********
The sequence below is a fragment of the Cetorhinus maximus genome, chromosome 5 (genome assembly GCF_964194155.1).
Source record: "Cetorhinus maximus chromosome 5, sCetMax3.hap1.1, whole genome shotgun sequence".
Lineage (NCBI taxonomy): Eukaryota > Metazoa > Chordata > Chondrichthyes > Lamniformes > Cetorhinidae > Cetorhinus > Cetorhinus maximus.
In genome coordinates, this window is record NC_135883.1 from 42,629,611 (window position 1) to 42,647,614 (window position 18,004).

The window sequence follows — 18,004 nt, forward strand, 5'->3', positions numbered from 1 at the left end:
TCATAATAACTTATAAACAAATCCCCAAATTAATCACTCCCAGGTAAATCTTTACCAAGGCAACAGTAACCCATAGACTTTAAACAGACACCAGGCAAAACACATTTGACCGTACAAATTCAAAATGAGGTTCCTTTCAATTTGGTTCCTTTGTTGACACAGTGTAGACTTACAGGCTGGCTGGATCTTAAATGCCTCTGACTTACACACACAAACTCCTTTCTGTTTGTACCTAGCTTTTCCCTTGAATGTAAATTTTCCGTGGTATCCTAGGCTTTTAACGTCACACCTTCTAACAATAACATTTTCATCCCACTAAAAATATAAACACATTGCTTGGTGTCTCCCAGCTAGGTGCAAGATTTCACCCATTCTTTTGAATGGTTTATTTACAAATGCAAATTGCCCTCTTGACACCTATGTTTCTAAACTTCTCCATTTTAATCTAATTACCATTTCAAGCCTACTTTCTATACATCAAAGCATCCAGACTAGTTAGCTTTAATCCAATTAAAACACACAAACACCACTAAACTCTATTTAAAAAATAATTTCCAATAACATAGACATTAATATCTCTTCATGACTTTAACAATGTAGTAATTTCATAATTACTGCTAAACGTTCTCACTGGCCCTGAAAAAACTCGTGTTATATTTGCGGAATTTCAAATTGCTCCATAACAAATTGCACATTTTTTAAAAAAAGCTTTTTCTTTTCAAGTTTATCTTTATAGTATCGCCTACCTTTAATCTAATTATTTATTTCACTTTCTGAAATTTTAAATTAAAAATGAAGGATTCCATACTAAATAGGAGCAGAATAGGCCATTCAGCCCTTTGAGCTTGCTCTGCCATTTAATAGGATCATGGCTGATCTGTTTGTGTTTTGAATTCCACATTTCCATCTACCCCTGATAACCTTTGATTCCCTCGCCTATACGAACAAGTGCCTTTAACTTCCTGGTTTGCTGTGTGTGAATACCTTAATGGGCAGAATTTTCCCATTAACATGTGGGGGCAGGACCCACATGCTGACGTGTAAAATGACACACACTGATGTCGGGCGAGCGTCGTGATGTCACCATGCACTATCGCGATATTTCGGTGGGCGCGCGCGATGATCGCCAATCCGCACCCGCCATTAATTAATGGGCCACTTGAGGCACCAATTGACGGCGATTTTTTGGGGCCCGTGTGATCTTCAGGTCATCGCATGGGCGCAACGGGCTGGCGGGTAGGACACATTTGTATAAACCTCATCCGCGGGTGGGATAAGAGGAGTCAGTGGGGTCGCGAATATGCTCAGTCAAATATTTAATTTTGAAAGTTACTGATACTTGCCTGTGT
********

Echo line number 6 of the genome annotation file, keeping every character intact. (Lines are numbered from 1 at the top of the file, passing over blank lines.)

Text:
TCATAATAACTTATAAACAAATCCCCAAATTAATCACTCCCAGGTAAATCTTTACCAAGGCAACAGTAACCCATAGACTTTAAACAGACACCAGGCAAAACACATTTGACCGTACAAATTCAAAATGAGGTTCCTTTCAATTTGGTTCCTTTGTTGACACAGTGTAGACTTACAGGCTGGCTGGATCTTAAATGCCTCTGACTTACACACACAAACTCCTTTCTGTTTGTACCTAGCTTTTCCCTTGAATGTAAATTTTCCGTGGTATCCTAGGCTTTTAACGTCACACCTTCTAACAATAACATTTTCATCCCACTAAAAATATAAACACATTGCTTGGTGTCTCCCAGCTAGGTGCAAGATTTCACCCATTCTTTTGAATGGTTTATTTACAAATGCAAATTGCCCTCTTGACACCTATGTTTCTAAACTTCTCCATTTTAATCTAATTACCATTTCAAGCCTACTTTCTATACATCAAAGCATCCAGACTAGTTAGCTTTAATCCAATTAAAACACACAAACACCACTAAACTCTATTTAAAAAATAATTTCCAATAACATAGACATTAATATCTCTTCATGACTTTAACAATGTAGTAATTTCATAATTACTGCTAAACGTTCTCACTGGCCCTGAAAAAACTCGTGTTATATTTGCGGAATTTCAAATTGCTCCATAACAAATTGCACATTTTTTAAAAAAAGCTTTTTCTTTTCAAGTTTATCTTTATAGTATCGCCTACCTTTAATCTAATTATTTATTTCACTTTCTGAAATTTTAAATTAAAAATGAAGGATTCCATACTAAATAGGAGCAGAATAGGCCATTCAGCCCTTTGAGCTTGCTCTGCCATTTAATAGGATCATGGCTGATCTGTTTGTGTTTTGAATTCCACATTTCCATCTACCCCTGATAACCTTTGATTCCCTCGCCTATACGAACAAGTGCCTTTAACTTCCTGGTTTGCTGTGTGTGAATACCTTAATGGGCAGAATTTTCCCATTAACATGTGGGGGCAGGACCCACATGCTGACGTGTAAAATGACACACACTGATGTCGGGCGAGCGTCGTGATGTCACCATGCACTATCGCGATATTTCGGTGGGCGCGCGCGATGATCGCCAATCCGCACCCGCCATTAATTAATGGGCCACTTGAGGCACCAATTGACGGCGATTTTTTGGGGCCCGTGTGATCTTCAGGTCATCGCATGGGCGCAACGGGCTGGCGGGTAGGACACATTTGTATAAACCTCATCCGCGGGTGGGATAAGAGGAGTCAGTGGGGTCGCGAATATGCTCAGTCAAATATTTAATTTTGAAAGTTACTGATACTTGCCTGTGT